The day started with a visit to eMpophomeni (Albert Falls), where the students witnessed the work done by amathwasa (novice sangomas) during the cleansing ceremony for patients.
They then departed for Esigodlweni and were welcomed by Mkhize and his amathwasa. Mkhize, an initiated man and a spiritualist, is well-known for his illustrious radio career. A teacher at the Institute, visionary and healer, he spent the day teaching students about African values and ancestral wisdom. He traced the links between worlds, realities and mind-sets and showed the students around the Institute to witness its holistic approach to indigenous healing.
Mkhize located Nguni Mediumistic Divination within its socio-anthropological context and from the perspective of a practitioner and perpetual student, observer and advocate of this form of divination. He drew on his own experience of what happened when he received the call and his research on how other healers were called.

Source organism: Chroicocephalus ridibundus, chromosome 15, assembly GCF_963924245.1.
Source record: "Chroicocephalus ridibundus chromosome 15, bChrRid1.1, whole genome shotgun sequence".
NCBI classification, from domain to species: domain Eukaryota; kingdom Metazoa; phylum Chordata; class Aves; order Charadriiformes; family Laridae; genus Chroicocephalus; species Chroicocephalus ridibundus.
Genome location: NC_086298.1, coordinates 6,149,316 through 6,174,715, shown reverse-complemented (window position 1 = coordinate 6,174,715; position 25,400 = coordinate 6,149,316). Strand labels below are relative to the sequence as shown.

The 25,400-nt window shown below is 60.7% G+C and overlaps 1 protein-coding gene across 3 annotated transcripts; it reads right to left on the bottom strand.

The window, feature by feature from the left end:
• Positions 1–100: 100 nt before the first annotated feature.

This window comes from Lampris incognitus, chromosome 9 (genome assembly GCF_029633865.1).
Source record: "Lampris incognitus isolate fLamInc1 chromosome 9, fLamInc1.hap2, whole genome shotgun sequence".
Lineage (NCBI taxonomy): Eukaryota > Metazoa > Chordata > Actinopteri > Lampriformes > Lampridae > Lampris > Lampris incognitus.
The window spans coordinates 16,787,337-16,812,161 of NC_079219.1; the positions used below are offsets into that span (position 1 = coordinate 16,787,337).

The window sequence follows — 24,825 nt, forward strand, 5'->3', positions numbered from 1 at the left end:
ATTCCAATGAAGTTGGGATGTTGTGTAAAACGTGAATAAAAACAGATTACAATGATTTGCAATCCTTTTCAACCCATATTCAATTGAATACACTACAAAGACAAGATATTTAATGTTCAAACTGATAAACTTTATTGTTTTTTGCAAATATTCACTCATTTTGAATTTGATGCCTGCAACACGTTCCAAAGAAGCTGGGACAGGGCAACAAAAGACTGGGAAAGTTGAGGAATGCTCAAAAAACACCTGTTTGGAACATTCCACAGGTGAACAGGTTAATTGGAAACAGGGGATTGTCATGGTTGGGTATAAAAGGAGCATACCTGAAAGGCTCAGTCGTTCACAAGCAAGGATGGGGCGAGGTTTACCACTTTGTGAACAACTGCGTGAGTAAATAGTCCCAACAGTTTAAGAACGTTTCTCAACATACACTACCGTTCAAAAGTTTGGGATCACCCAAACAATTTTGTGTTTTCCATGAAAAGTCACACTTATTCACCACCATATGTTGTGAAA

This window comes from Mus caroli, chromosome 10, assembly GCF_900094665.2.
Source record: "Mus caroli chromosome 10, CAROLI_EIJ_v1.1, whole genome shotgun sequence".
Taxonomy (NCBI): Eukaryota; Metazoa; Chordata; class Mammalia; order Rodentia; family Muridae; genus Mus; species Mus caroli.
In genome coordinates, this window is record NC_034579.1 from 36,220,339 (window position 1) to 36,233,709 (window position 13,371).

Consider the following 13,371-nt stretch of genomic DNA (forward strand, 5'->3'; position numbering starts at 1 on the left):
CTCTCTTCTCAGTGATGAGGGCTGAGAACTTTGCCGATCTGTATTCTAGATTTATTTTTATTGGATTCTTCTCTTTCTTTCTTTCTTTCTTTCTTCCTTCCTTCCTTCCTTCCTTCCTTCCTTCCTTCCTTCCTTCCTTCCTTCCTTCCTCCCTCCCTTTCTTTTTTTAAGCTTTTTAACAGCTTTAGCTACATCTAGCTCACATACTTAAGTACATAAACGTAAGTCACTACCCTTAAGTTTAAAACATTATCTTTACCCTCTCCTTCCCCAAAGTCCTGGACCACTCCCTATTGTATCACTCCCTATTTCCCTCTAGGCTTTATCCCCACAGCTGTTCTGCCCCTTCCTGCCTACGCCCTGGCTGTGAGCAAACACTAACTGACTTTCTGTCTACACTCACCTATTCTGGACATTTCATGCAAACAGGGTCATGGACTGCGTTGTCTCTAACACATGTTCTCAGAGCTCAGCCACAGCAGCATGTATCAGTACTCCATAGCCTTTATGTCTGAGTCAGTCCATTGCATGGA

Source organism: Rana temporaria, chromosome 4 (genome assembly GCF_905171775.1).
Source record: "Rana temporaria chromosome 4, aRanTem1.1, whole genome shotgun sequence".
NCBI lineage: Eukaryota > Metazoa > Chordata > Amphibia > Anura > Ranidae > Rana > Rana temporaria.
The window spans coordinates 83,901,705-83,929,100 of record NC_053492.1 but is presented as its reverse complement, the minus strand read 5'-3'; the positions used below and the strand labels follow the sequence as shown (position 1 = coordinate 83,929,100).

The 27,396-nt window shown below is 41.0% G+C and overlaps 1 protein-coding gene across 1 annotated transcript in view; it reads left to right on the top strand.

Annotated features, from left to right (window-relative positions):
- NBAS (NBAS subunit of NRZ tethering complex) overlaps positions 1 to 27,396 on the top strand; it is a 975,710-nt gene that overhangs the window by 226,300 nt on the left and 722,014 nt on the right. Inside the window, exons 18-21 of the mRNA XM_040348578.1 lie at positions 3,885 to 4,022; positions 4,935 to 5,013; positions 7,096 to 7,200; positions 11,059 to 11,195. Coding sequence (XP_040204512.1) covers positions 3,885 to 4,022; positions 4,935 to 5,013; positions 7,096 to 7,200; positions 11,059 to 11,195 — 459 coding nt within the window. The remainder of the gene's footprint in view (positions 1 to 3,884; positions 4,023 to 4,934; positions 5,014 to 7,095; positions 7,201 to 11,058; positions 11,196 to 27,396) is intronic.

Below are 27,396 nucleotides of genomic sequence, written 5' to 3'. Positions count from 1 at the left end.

Mkhize noted that, ‘Culture is the product of history. It is the sum total of the people’s way of life. Part of our responsibility is to bring back that culture, the culture of people, the culture of an African, Ubuntu and pride about who we are so as to pass it on to the next generation.’
The visit tied in with the students’ study of psychology in an African context, where they move away from learning about mental illness from a Western perspective to examining it from an indigenous one.
Deputy Vice-Chancellor and Head of the College of Humanities Professor Nhlanhla Mkhize stressed the importance of such visits and noted that they are ‘closely related to practical work and will be repeated every year and used for teaching purposes.’